One of the changes made in B.C.'s Wills, Estates and Succession Act (WESA)
(coming into effect 9 weeks from now, on March 31) relates to the
mandatory period that an estate executor must wait before
distributing assets. It looks innocuous, but the effects of this
change may come as a surprise to some people when encountered in
Currently, the only hold period restriction set out in section
12 of the Wills Variation Act (WVA). This
section says an executor of a will must not distribute estate
assets to beneficiaries until 6 months after the issue of a grant
of probate, unless they have consent of all persons entitled to
apply under the WVA, or a court order authorizing distribution.
Section 12 of the WVA was recently considered in the case of Stevens v. Wood Estate in which the
executor had distributed to beneficiaries prior to the expiry of
the hold period. The Court held that the appropriate remedy was to
require her to personally repay the distributed funds.
When WESA takes effect, section 12 of the WVA is replaced by
section 155 of WESA. The key changes are summarized in this
WVA Section 12
WESA Section 155
Applies only to executors of
Applies to administrators of intestate
estates and executors of wills
Hold period is 6 months
Hold period is 210 days
Requires consent only of persons
entitled to apply under the WVA, namely spouse and children of the
Requires consent of all beneficiaries
named in any will and consent of all next of kin
who would be entitled to a share in the estate if there was no will
(even if there is a will and they are not beneficiaries).
No extension of hold period if
litigation commenced (though executors generally would not
distribute if a WVA action was outstanding).
Hold period extended indefinitely if
estate litigation proceedings are outstanding.
The WESA provision extends the protection formerly given to
potential claimants under the WVA to essentially include all
persons who might wish to raise a claim about an estate, for
example a next of kin wanting to contest the validity of a will
based on undue influence. Therefore when beneficiaries want an
early distribution (as they tend to), the executor will need to
obtain consent from a broader group of people than the law formerly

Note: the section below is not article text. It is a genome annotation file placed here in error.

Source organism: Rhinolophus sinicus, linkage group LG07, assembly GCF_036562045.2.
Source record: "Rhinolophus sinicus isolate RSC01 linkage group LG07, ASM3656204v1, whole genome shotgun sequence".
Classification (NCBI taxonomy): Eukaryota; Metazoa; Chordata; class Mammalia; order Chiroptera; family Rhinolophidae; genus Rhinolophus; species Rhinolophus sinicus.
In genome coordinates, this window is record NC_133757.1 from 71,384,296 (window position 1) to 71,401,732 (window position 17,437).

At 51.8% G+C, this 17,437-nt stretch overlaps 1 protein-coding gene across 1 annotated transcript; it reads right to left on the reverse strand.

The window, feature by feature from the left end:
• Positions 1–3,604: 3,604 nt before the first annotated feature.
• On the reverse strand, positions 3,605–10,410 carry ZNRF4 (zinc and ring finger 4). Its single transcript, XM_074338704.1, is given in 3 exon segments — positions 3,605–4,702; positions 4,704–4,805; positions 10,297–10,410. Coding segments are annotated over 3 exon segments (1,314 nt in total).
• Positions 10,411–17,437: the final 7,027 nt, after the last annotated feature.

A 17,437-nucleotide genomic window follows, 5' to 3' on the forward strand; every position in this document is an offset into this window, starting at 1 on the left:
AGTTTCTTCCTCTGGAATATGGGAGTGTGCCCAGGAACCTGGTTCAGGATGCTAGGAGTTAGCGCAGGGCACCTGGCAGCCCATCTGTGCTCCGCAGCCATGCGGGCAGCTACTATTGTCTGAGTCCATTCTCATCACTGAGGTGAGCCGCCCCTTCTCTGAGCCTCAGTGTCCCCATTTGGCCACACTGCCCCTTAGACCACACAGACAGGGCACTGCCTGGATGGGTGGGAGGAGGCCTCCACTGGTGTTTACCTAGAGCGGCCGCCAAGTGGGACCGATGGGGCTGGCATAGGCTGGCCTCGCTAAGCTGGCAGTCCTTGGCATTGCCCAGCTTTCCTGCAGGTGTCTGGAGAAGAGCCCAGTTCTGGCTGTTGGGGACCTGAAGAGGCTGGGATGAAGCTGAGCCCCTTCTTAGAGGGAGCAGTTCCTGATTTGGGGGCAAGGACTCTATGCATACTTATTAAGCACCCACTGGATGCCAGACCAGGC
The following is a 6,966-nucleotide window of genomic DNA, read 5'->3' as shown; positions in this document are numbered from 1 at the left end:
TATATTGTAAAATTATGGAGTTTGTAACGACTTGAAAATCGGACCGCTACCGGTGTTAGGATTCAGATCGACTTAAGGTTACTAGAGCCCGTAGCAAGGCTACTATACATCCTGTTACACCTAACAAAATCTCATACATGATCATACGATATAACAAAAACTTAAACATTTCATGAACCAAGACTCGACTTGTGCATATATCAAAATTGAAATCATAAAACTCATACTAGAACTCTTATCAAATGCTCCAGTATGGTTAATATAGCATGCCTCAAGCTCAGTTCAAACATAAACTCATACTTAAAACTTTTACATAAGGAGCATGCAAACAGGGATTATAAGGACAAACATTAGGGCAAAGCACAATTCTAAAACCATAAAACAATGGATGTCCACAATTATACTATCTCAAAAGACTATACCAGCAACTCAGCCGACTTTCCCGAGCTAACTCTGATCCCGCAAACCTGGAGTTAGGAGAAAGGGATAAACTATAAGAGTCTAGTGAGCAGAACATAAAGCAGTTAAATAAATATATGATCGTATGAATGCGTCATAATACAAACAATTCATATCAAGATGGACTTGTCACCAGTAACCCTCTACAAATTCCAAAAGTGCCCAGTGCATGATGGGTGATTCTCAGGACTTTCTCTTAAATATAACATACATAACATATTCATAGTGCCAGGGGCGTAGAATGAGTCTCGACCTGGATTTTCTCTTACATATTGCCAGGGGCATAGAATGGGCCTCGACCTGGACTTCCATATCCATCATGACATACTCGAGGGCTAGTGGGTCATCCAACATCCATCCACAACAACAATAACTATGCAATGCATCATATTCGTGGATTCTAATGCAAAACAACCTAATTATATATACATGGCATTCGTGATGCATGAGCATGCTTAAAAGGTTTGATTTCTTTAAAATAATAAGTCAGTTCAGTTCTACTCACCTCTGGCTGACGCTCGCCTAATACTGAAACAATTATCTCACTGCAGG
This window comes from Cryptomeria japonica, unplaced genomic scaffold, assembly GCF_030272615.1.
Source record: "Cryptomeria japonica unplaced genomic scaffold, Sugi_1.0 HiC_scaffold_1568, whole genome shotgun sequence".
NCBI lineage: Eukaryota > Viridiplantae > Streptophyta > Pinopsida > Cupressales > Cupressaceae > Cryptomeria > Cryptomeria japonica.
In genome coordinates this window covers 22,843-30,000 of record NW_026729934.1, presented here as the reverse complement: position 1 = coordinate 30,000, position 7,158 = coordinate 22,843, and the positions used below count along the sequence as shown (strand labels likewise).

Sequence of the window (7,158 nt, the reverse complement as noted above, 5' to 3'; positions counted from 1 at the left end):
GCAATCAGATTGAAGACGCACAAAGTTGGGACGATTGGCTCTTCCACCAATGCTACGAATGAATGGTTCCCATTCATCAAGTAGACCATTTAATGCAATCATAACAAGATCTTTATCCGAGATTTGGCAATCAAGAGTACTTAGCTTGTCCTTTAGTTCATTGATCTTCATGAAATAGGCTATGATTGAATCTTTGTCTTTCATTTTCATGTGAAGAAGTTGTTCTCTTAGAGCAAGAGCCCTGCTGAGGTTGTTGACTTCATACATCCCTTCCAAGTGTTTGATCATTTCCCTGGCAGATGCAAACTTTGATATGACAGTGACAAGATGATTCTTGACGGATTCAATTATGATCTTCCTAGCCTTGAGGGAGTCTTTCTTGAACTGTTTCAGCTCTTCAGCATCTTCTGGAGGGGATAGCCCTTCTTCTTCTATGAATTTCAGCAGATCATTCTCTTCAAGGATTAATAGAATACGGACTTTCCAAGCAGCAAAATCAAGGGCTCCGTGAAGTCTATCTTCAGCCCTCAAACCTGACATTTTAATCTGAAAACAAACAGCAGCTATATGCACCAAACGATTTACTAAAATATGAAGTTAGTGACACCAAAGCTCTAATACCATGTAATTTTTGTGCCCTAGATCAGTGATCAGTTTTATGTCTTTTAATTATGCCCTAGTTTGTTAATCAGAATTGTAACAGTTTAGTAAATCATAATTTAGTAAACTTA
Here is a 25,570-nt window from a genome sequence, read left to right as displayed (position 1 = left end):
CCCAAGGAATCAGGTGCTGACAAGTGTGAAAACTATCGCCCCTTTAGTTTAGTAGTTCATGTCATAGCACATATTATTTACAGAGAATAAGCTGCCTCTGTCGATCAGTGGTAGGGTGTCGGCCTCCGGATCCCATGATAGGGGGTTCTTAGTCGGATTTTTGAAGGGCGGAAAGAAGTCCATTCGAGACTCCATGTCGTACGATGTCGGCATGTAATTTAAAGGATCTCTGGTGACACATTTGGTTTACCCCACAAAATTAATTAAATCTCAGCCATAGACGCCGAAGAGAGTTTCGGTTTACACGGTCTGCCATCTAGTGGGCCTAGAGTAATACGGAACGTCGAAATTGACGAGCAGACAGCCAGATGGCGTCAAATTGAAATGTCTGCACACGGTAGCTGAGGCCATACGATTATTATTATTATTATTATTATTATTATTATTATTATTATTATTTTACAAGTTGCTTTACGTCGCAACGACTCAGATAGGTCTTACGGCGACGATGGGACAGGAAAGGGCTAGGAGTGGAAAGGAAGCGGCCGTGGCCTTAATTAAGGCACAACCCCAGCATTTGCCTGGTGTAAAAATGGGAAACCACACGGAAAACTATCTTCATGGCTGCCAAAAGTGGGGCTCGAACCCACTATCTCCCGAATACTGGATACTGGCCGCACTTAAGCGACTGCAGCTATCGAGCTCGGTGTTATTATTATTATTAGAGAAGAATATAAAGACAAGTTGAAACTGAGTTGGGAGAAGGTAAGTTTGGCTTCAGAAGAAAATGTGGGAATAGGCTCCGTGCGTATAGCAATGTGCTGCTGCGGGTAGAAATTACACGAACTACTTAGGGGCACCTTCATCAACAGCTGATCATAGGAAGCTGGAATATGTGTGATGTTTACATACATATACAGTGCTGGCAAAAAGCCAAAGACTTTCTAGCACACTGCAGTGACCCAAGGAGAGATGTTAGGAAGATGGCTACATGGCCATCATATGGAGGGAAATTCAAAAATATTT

required. In many circumstances it will be impossible or
impractical to get consent from all beneficiaries and all next of
kin, many of whom might be receiving no benefit and therefore may
not be inclined to co-operate.
This provision will be even more troublesome for executors in
cases where a grant of probate is not required. For example, if the
estate assets consist only of private company shares and personal
belongings, the assets can be transferred or sold without a grant
of probate (and without probate fees). However, if no grant is
obtained, the section 155 hold period will not begin to run. The
executor will have to choose between (i) applying for a grant
(paying probate fees) and then waiting 210 days, (ii) seeking all
required consents, or (iii) applying to the court for an order
It will be interesting to see how these new provisions end up
playing out in the context of estates later in 2014.
The content of this article is intended to provide a general
guide to the subject matter. Specialist advice should be sought
about your specific circumstances.
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It is not uncommon for parents to provide monetary gifts to their adult children. Parents may wish to help their child with a down payment on a property, or help pay out their child's existing mortgage.
On March 31, 2014, BC's new Wills, Estates and Succession Act1 ("WESA") will come into force. WESA introduces new protections for beneficiaries of estates that are in danger of being disputed or deemed ineffective by a court.
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